They were pedaling at a moderate pace, maybe 8 to 10 miles per hour and were giving me as much clearance as the sidewalk would allow.  However, my immediate concern was keeping Tyson, whose failing vision and uncertain hearing might fail to distinguish between a quicker-moving bicyclist and a slower pedestrian, from sticking his nose into the stream of bicyclists, seeking attention and getting a tire in his snout for his effort.

It was only as the last bicyclist slipped past and I secured a handhold on Tyson’s collar that I was able to direct an imperative toward the trailing rider, “In the street!”  To which his response, tossed over his shoulder as he continued on his way, was that his parents had told him the sidewalk was safer.

Well, of course the sidewalk is safer.  For them.  But their presence on the sidewalk greatly reduced the safety for elderly dogs taking morning moseys.  And perhaps also for the middle-aged owners tending to the elderly dogs.

Then I looked at the situation from the perspective of the parents.  If I had a twelve-year-old child, would I want him riding a bicycle on a street that is often a route for speeding and/or distracted drivers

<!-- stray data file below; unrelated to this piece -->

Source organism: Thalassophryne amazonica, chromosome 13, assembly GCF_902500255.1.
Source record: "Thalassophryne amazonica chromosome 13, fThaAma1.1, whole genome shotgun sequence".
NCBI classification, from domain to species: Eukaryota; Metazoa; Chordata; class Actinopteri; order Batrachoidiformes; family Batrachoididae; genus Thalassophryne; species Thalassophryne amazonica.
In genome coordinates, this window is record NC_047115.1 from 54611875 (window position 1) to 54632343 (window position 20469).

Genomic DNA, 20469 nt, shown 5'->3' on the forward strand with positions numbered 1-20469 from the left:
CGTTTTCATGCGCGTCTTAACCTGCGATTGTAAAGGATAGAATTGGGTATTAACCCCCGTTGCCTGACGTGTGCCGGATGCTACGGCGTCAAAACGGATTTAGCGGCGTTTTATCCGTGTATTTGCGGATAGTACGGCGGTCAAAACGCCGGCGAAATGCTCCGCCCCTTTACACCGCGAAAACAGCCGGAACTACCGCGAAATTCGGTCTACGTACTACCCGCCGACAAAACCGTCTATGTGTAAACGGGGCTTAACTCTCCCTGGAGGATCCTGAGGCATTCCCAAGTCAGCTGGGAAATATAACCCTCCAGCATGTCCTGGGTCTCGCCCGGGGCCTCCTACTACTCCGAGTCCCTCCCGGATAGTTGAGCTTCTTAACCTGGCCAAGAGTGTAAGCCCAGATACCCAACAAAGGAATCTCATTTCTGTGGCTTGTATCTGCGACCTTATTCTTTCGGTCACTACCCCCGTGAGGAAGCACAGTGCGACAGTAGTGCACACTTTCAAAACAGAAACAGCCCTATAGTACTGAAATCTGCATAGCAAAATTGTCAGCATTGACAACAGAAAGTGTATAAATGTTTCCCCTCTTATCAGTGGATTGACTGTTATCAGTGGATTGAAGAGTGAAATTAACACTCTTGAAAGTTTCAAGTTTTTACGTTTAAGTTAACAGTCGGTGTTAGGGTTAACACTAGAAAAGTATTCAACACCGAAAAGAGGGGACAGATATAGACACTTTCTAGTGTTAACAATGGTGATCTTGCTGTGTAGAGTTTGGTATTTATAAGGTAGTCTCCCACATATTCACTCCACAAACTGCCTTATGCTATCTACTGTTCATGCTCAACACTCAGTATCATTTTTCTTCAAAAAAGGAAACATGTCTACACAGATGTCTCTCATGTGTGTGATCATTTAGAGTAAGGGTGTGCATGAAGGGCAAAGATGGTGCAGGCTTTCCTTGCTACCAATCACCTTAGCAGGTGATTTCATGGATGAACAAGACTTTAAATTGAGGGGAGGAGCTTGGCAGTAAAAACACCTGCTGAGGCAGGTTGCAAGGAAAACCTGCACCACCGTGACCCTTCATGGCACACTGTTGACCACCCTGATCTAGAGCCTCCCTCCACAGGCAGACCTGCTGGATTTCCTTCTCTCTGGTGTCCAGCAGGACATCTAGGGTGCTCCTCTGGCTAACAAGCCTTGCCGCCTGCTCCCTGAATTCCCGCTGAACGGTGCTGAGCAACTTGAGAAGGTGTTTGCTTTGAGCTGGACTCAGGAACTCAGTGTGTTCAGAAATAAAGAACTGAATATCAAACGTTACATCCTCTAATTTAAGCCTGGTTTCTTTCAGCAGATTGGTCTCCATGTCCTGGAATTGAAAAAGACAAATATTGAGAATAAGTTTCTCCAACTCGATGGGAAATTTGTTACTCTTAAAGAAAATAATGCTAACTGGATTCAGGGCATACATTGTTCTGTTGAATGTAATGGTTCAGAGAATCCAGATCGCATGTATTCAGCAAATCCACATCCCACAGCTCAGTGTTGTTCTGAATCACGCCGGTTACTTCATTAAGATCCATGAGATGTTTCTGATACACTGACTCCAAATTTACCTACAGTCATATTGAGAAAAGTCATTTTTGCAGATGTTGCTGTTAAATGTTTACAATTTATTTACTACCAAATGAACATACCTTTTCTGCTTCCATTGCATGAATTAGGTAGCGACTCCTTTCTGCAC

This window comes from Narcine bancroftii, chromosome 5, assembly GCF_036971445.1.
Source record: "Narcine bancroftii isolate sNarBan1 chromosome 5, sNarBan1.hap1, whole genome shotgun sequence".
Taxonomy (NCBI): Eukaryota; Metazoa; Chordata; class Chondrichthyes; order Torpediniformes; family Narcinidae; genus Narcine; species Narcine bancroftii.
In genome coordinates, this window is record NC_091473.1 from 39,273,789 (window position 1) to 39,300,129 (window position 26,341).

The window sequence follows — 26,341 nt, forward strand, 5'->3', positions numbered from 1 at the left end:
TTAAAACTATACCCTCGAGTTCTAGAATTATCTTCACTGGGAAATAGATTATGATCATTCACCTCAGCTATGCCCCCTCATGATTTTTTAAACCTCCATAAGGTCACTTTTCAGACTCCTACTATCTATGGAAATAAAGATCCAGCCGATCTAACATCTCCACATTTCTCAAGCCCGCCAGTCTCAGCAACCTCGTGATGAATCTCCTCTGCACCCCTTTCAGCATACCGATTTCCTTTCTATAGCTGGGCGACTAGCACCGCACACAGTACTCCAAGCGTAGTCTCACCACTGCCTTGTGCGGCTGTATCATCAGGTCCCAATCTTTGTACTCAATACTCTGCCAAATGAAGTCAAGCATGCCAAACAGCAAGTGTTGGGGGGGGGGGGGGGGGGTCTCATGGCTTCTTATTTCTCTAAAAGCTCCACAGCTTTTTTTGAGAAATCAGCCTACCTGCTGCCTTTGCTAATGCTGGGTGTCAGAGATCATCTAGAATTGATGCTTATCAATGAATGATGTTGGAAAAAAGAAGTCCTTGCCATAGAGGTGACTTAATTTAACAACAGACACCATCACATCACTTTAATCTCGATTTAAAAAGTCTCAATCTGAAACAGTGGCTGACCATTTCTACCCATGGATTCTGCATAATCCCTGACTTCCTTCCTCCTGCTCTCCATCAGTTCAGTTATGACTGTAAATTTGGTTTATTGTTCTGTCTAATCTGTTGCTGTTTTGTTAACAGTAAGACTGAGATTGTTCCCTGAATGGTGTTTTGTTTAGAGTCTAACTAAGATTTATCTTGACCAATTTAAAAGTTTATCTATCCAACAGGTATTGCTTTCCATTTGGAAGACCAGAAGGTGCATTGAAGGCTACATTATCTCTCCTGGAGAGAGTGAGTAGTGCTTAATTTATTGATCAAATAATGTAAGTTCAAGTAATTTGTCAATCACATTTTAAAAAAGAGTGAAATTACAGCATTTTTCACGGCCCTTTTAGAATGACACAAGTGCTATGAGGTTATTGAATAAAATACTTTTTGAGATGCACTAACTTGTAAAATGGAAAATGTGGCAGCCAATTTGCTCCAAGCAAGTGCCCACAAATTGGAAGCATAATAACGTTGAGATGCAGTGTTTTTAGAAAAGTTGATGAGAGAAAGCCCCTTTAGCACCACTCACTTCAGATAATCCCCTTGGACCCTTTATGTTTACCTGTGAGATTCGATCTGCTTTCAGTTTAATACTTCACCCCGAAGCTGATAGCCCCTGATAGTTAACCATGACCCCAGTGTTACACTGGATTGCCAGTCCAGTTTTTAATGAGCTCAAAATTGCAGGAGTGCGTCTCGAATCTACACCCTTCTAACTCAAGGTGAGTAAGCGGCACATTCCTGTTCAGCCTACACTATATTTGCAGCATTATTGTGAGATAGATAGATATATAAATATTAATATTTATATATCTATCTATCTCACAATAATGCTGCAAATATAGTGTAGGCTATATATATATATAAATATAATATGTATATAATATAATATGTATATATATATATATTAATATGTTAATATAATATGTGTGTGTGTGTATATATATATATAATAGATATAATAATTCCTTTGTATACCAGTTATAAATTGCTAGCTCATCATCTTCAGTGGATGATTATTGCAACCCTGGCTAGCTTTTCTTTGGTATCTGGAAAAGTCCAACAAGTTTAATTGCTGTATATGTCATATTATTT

And even if I could convince myself that a twelve-year-old would be okay on the street, what about a nine-year-old, the age at which bike riding to the nearby elementary might begin to seem appropriate?

I began riding a bike to school at age nine.  But my route didn’t include streets as busy as the street on which I now live.  And even then it took me only eight weeks to find myself lying in the street next to my bike with the skin scraped from my nose and a milk truck turning the corner toward me.  (You can tell my age by the fact that milk trucks were still doing home deliveries in my youth.)